Posts Tagged ‘encryption’

HTTPS Everywhere Now Warns About Encryption Weaknesses

Wednesday, February 29th, 2012

If you’re concerned about security (and aren’t we all,) here’s a Firefox add-on that helps to detect encryption weaknesses in routers, firewalls and other devices …

Two weeks ago a team of mathematicians and cryptographers released a paper in which they described a weakness in the encryption used by routers, firewalls, web services or virtual private network. The flaw, affecting only a small number of cases where the random prime number generation fails to work correctly.

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Should You Share an Internet Connection with Your Neighbor?

Friday, January 20th, 2012

An IP Address Filter provides a good start towards wireless security, but you need to enable encryption in order to discourage determined hackers …

Sharing an Internet connection with other household members or even neighbors is easier than ever. All you need is a solid wireless router with enough reach to give all parties lag- and trouble-free access to the Internet. All you need for that is to set up a wireless router in a location that is ideal for everyone, share the access key and you are good to go. You can add wireless repeaters and other hardware to the mix if you need to cover a wider area.

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Secure Communication with a Console Server that Supports SSHv2 Encryption

Friday, December 16th, 2011

A console server can provide network administrators with many convenient tools that simplify the task of managing network elements located at off-site data centers and remote equipment racks. When a device at a distant network equipment site suddenly crashes and takes your network down with it, a console server allows out of band access to console port command functions on the malfunctioning device, and often eliminates the need for an expensive service call to the remote network site that would otherwise be required in order to address the problem in person.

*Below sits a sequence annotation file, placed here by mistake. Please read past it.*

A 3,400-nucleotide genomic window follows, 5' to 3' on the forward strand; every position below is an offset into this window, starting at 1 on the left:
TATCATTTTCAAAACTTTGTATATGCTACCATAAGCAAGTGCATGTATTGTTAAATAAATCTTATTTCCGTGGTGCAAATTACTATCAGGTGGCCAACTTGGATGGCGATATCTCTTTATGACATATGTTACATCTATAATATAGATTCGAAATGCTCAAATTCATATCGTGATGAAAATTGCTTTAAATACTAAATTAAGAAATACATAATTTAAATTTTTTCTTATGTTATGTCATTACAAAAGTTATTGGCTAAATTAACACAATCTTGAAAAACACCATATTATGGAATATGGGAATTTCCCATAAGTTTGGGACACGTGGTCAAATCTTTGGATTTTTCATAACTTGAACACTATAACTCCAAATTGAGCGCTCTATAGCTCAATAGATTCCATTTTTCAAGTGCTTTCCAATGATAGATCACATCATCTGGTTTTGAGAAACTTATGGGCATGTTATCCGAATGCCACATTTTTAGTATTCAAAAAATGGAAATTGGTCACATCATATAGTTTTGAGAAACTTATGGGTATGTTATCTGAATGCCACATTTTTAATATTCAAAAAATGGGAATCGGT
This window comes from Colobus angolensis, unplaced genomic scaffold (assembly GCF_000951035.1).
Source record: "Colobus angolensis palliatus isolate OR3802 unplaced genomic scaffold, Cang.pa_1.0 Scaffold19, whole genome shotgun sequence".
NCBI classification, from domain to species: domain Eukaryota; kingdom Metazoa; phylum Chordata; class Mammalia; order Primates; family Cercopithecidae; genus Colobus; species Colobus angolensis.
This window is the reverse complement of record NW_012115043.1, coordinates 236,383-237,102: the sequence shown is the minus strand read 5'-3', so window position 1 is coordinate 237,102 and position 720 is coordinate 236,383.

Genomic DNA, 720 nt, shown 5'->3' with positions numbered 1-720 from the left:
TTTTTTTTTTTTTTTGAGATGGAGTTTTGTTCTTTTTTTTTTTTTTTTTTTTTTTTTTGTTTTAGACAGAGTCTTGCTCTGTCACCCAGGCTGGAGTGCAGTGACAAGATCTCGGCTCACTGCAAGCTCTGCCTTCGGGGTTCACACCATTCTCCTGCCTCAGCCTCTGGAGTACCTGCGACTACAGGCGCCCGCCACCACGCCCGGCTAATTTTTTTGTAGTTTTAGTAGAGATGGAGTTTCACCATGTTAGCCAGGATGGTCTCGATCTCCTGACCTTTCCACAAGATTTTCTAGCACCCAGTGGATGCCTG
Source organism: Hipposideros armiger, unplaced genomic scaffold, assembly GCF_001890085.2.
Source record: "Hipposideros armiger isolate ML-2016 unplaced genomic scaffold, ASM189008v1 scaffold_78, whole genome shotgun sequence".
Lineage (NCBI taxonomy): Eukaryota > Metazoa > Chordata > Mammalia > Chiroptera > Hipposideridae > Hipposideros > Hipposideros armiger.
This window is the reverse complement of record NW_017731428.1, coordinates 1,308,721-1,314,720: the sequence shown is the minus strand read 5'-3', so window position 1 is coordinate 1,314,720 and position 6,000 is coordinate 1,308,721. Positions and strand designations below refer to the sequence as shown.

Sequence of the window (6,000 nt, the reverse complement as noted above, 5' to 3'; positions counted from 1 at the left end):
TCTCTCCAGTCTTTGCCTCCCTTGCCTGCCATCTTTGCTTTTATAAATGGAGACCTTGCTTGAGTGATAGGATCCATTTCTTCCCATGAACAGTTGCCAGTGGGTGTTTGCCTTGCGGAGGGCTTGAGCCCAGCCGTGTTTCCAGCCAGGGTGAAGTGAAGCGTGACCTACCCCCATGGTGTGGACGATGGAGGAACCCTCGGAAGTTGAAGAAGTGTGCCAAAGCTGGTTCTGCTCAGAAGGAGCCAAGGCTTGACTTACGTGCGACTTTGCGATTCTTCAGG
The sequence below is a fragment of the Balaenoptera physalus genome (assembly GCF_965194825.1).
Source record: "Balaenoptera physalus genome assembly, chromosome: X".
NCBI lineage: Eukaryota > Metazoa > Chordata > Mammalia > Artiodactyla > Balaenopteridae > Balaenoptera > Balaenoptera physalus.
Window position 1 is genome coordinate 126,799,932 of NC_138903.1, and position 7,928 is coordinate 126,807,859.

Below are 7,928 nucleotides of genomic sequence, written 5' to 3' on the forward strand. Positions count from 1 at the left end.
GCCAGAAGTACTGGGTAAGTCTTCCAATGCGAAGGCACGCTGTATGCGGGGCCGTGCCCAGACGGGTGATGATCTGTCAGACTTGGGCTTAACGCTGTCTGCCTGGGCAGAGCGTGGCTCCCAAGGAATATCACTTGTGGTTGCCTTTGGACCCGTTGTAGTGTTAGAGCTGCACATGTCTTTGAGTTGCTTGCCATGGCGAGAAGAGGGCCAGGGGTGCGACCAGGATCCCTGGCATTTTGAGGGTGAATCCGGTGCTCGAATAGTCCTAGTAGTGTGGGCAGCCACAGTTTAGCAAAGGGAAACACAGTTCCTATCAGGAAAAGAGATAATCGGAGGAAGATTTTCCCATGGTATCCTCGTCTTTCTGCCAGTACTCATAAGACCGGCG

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Researchers Successfully Hack HDCP High-Def Copy Protection

Thursday, December 1st, 2011

More evidence that there’s really no such thing as “uncrackable” security …

Ever since the Blu-Ray video format was first announced, it has been claimed that the copy-protection on the system was uncrackable.  This is because is uses technology in your HDMI port to determine the authenticity of the video source.  Without this technology built into the port’s circuitry Blu-Ray video simply won’t work, which caused problems with some early HDMI-equipped computer monitors.

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Secure Communication with a Console Server that Supports SSHv2 Encryption

Monday, November 7th, 2011

A console server can provide network administrators with many convenient tools that simplify the task of managing network elements located at off-site data centers and remote equipment racks. When a device at a distant network equipment site suddenly crashes and takes your network down with it, a console server allows out of band access to console port command functions on the malfunctioning device, and often eliminates the need for an expensive service call to the remote network site that would otherwise be required in order to address the problem in person.